Assembling Self

Wednesday, November 17, 2010

Adoption And Identity Loss

"We shall not cease our explorations, and the end of our exploring will be to arrive back where we started and know the place for the first time" -- T.S. Eliot

From birth children look into their parent's eyes and mirrored back are similar smiles, eyes, voices, and faces.  In adoption that is missing.  Many people say they feel like outsiders in their biological families and that they don't fit in and try to compare that to being adopted.  I understand that in many cases this is true, but not nearly in the capacity that adoptees do with no shared heredity to the families they are adopted into.  It can make adoptees feel isolated and ostracized especially when the subject is one that is misunderstood, and is refused to be discussed and addressed in adoptive families.

I am just one example of mismatched genetics in adoption.  My adoptive parents are quiet, conservative, introverted, and undemonstrative.  I am talkative, extroverted, nonconformist, and emotional.  Neither is right or wrong.  They just are both very different.  Add to that the lack of any physical characteristics being the same, and include the expectation of an adoptee fit in, and the whole situation is set up for failure. 

When I obtained my non-identifying information and letter from my natural mother through the adoption courts (no names, cities, addresses given) I was overwhelmingly happy and surprised to learn that I am absolutely a product of genetics. From physical description, to hobbies, to personality, and even down to handwriting.  What a wonderful revelation to finally know at least a part of who and why I am.

I have had the privilege over the years to watch hundreds of reunions between adoptees and their families of origin.  To finally be able to see pieces of yourself in others physically is something adoptees appreciate and celebrate more than those who grew up with it.  Knowing where your sense of humor, your habits, likes and dislikes stem from gives you validation of who you are.  I know I am always comparing my friend's family photos and finding similarities between children and parents, sisters and brothers, grandparents and grand children.  I have watched adoptees and natural parents do the same when finally finding one another and the intense jubilation and celebration that comes for it.  Not knowing who and where you come from is a void in our lives that will always long to be filled.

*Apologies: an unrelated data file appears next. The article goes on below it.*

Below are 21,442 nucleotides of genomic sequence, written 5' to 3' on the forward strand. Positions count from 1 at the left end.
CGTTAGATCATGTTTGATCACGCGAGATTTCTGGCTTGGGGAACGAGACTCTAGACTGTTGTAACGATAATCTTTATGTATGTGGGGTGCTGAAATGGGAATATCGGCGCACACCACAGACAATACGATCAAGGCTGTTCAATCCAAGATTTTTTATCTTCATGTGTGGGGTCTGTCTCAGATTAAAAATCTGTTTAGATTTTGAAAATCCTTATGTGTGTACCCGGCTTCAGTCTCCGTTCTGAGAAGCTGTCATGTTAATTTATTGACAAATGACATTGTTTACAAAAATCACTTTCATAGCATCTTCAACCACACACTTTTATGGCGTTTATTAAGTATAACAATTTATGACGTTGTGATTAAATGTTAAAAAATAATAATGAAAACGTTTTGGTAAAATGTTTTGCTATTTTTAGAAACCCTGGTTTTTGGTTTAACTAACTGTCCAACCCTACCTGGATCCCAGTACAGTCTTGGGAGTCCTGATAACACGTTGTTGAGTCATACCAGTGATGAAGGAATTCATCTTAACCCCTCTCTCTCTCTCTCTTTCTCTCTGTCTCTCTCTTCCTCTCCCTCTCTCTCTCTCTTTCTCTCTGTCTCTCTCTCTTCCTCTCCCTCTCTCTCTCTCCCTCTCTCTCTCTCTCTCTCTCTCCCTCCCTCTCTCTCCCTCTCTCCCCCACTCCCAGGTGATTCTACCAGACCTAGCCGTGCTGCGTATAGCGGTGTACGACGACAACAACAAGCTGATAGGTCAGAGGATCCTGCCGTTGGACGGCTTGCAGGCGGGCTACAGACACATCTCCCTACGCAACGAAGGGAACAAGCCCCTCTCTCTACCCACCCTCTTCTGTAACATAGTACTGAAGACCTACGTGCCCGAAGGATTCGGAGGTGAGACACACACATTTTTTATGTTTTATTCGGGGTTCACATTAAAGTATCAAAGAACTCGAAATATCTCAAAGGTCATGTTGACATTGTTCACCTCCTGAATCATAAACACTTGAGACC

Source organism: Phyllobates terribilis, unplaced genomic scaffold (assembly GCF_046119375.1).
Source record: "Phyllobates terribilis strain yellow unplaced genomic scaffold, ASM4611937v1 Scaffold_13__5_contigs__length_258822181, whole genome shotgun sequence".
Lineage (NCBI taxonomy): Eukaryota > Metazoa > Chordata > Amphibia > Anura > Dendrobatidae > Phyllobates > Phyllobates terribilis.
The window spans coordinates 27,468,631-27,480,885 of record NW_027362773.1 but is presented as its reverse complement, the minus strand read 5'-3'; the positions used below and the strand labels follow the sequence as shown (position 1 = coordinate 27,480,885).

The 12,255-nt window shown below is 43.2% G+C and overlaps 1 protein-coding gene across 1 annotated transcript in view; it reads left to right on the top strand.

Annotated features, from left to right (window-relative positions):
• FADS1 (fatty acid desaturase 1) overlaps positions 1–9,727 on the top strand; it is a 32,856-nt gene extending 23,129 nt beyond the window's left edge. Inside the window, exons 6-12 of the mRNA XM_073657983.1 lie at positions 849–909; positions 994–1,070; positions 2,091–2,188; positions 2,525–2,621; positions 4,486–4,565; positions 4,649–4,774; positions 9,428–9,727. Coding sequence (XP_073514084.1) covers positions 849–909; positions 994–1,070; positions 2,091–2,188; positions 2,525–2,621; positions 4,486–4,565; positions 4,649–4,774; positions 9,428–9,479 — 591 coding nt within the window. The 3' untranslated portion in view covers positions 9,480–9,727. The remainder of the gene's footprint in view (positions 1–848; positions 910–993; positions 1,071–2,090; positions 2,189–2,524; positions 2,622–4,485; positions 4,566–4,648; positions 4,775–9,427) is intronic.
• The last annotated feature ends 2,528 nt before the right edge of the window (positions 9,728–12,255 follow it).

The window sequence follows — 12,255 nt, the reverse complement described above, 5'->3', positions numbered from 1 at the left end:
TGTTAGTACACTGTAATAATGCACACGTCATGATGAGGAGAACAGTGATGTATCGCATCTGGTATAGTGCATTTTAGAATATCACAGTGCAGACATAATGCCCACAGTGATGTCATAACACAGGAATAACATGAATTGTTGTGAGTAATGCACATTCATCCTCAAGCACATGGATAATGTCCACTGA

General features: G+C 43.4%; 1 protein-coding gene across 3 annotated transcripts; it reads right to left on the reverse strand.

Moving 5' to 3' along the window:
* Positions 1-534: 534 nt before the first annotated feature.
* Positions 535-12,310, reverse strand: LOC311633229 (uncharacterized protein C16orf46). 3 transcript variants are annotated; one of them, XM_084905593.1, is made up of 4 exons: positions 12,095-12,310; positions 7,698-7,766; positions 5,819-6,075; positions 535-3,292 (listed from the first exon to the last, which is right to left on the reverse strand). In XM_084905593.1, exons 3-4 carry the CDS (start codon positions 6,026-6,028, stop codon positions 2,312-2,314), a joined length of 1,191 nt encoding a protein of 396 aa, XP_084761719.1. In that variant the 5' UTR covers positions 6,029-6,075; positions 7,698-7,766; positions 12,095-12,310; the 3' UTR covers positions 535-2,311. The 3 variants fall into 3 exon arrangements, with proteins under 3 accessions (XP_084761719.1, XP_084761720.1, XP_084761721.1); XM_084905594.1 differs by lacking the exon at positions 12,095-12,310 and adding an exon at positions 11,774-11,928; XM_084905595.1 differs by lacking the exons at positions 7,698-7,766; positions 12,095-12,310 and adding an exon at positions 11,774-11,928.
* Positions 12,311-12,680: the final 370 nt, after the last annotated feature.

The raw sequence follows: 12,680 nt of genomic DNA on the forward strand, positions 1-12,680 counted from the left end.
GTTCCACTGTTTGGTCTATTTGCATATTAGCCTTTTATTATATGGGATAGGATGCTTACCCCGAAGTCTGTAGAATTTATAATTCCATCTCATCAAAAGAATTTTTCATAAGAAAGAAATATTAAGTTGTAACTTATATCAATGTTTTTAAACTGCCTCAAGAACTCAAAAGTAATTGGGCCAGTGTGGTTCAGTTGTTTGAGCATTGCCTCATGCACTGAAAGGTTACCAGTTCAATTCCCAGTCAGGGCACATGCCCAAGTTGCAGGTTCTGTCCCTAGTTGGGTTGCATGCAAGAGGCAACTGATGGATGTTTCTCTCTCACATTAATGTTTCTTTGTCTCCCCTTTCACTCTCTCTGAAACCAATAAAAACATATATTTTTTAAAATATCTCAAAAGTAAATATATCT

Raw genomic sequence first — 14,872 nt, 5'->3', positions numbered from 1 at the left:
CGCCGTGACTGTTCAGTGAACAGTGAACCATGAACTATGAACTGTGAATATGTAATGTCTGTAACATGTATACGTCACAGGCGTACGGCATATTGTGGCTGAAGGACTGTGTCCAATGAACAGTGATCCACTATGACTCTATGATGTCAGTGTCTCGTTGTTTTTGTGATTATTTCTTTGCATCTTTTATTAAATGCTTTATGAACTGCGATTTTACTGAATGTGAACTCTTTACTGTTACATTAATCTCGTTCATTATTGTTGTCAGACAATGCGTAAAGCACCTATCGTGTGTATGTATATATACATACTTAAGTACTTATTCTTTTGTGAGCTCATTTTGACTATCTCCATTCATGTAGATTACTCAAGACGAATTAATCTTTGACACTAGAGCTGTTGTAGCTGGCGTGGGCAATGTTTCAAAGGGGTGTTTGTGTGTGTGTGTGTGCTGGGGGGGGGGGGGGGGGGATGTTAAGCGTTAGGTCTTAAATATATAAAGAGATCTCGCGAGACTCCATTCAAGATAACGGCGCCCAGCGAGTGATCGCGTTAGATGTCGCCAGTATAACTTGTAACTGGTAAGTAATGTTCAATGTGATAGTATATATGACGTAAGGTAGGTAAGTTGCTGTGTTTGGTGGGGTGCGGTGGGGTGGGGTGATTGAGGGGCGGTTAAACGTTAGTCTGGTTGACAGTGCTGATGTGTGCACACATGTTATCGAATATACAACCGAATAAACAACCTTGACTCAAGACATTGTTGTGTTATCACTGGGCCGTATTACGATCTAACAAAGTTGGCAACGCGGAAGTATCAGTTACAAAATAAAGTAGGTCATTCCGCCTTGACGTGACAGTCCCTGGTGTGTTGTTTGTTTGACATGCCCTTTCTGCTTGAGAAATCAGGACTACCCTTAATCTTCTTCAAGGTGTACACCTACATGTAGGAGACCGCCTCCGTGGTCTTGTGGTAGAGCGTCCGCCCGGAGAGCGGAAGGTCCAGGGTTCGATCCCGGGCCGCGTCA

1. Even though by birth mom is deceased, to see pictures of her and see how much we looked a like meant the world to me. It was HUGE! Non adopted persons will never understand the importance of knowing where you come from and seeing someone who looks as you do. (Even if you find them too late.)

  2. Great post Karen. I was amazed to hear how much I am like my mother. When I met my birth siblings, my brother said, "Wow, mom has come back from the dead." Yes, not only do I look a lot like her, but we laughed the same too. I used have to drink one Pepsi every day and I guess I followed in her footsteps...her beverage of choice was one coke. The relatives just kept staring at me :). I found it interesting how growing up "rich" meant nothing to me and it appears that in must have been in the genes. My bio mother didn't seem to put much emphasis on material possessions as well.

  3. TY I know I am a huge secret and I have come to accept that as best as I can. But, I just want some photos and the ability to do genealogy research with the names my genetics came from. Maybe someday.

  4. To deny adoptess the chance to have what others have is so cruel and wrong.We all need that connection.

  5. Yes indeed! The sheer joy of seeing someone who looks like you! or finding where your talents come from! Things most people take for granted.

    And how sad it is that adopted persons are issued a falsified birth certificate loistign their adoptive parents as parents of birth, and allowing them to never even be told they are adopted. The state issued fraudulent birth certificate not only changes their name, it often changes the date and place of birth, and even the person's race!

    How awful that adopted persons are denied access to their real and true original birth certificate in 44 of 50 states...forever... something all others take for granted.

    In addition to being denied the ability to lay eyes on a blood relative, they are also denied the ability to ask about their family medical history, and generally have none.

    They are discriminated against and treated as second class citizen. Yet we are told to believe that adoption is 'for the best' and in the best interest of those adopted! Not entirely so.